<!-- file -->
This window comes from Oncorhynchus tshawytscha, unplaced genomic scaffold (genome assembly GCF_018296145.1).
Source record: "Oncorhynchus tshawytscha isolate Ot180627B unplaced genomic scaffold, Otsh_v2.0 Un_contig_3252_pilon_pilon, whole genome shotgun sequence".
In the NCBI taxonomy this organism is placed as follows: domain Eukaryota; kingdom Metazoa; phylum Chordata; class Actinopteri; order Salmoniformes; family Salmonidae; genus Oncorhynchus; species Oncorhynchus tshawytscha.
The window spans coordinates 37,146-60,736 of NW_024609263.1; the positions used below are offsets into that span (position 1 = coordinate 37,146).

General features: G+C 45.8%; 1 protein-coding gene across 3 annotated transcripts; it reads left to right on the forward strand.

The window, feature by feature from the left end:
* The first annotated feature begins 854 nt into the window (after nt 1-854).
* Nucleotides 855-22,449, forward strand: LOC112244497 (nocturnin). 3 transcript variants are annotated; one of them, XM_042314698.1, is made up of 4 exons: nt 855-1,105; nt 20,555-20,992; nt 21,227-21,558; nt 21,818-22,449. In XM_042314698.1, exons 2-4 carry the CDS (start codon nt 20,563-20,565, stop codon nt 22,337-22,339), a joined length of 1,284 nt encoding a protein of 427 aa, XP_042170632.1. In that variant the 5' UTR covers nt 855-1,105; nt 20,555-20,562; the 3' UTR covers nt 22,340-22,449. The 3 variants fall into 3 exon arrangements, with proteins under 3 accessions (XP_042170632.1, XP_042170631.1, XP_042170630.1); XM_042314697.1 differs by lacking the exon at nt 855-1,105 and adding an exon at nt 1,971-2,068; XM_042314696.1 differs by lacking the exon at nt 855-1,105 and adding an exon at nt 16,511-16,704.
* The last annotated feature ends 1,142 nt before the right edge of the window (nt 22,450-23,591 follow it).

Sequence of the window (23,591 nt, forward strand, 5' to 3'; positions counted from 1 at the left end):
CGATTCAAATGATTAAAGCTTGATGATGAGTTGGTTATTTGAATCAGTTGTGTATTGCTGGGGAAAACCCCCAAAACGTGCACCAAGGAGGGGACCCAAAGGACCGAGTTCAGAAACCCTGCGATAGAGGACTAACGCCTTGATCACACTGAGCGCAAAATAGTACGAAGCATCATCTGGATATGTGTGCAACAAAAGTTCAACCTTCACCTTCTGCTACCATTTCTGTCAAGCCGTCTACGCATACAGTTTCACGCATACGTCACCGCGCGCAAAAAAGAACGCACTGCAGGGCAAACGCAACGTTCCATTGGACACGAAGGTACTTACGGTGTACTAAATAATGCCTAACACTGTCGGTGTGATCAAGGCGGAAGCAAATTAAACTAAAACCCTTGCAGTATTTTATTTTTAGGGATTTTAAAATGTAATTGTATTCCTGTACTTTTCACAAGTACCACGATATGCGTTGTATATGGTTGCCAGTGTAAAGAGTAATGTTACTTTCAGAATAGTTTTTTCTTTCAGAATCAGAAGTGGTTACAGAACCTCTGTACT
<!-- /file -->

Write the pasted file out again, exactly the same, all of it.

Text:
This window comes from Oncorhynchus tshawytscha, unplaced genomic scaffold (genome assembly GCF_018296145.1).
Source record: "Oncorhynchus tshawytscha isolate Ot180627B unplaced genomic scaffold, Otsh_v2.0 Un_contig_3252_pilon_pilon, whole genome shotgun sequence".
In the NCBI taxonomy this organism is placed as follows: domain Eukaryota; kingdom Metazoa; phylum Chordata; class Actinopteri; order Salmoniformes; family Salmonidae; genus Oncorhynchus; species Oncorhynchus tshawytscha.
The window spans coordinates 37,146-60,736 of NW_024609263.1; the positions used below are offsets into that span (position 1 = coordinate 37,146).

General features: G+C 45.8%; 1 protein-coding gene across 3 annotated transcripts; it reads left to right on the forward strand.

The window, feature by feature from the left end:
* The first annotated feature begins 854 nt into the window (after nt 1-854).
* Nucleotides 855-22,449, forward strand: LOC112244497 (nocturnin). 3 transcript variants are annotated; one of them, XM_042314698.1, is made up of 4 exons: nt 855-1,105; nt 20,555-20,992; nt 21,227-21,558; nt 21,818-22,449. In XM_042314698.1, exons 2-4 carry the CDS (start codon nt 20,563-20,565, stop codon nt 22,337-22,339), a joined length of 1,284 nt encoding a protein of 427 aa, XP_042170632.1. In that variant the 5' UTR covers nt 855-1,105; nt 20,555-20,562; the 3' UTR covers nt 22,340-22,449. The 3 variants fall into 3 exon arrangements, with proteins under 3 accessions (XP_042170632.1, XP_042170631.1, XP_042170630.1); XM_042314697.1 differs by lacking the exon at nt 855-1,105 and adding an exon at nt 1,971-2,068; XM_042314696.1 differs by lacking the exon at nt 855-1,105 and adding an exon at nt 16,511-16,704.
* The last annotated feature ends 1,142 nt before the right edge of the window (nt 22,450-23,591 follow it).

Sequence of the window (23,591 nt, forward strand, 5' to 3'; positions counted from 1 at the left end):
CGATTCAAATGATTAAAGCTTGATGATGAGTTGGTTATTTGAATCAGTTGTGTATTGCTGGGGAAAACCCCCAAAACGTGCACCAAGGAGGGGACCCAAAGGACCGAGTTCAGAAACCCTGCGATAGAGGACTAACGCCTTGATCACACTGAGCGCAAAATAGTACGAAGCATCATCTGGATATGTGTGCAACAAAAGTTCAACCTTCACCTTCTGCTACCATTTCTGTCAAGCCGTCTACGCATACAGTTTCACGCATACGTCACCGCGCGCAAAAAAGAACGCACTGCAGGGCAAACGCAACGTTCCATTGGACACGAAGGTACTTACGGTGTACTAAATAATGCCTAACACTGTCGGTGTGATCAAGGCGGAAGCAAATTAAACTAAAACCCTTGCAGTATTTTATTTTTAGGGATTTTAAAATGTAATTGTATTCCTGTACTTTTCACAAGTACCACGATATGCGTTGTATATGGTTGCCAGTGTAAAGAGTAATGTTACTTTCAGAATAGTTTTTTCTTTCAGAATCAGAAGTGGTTACAGAACCTCTGTACT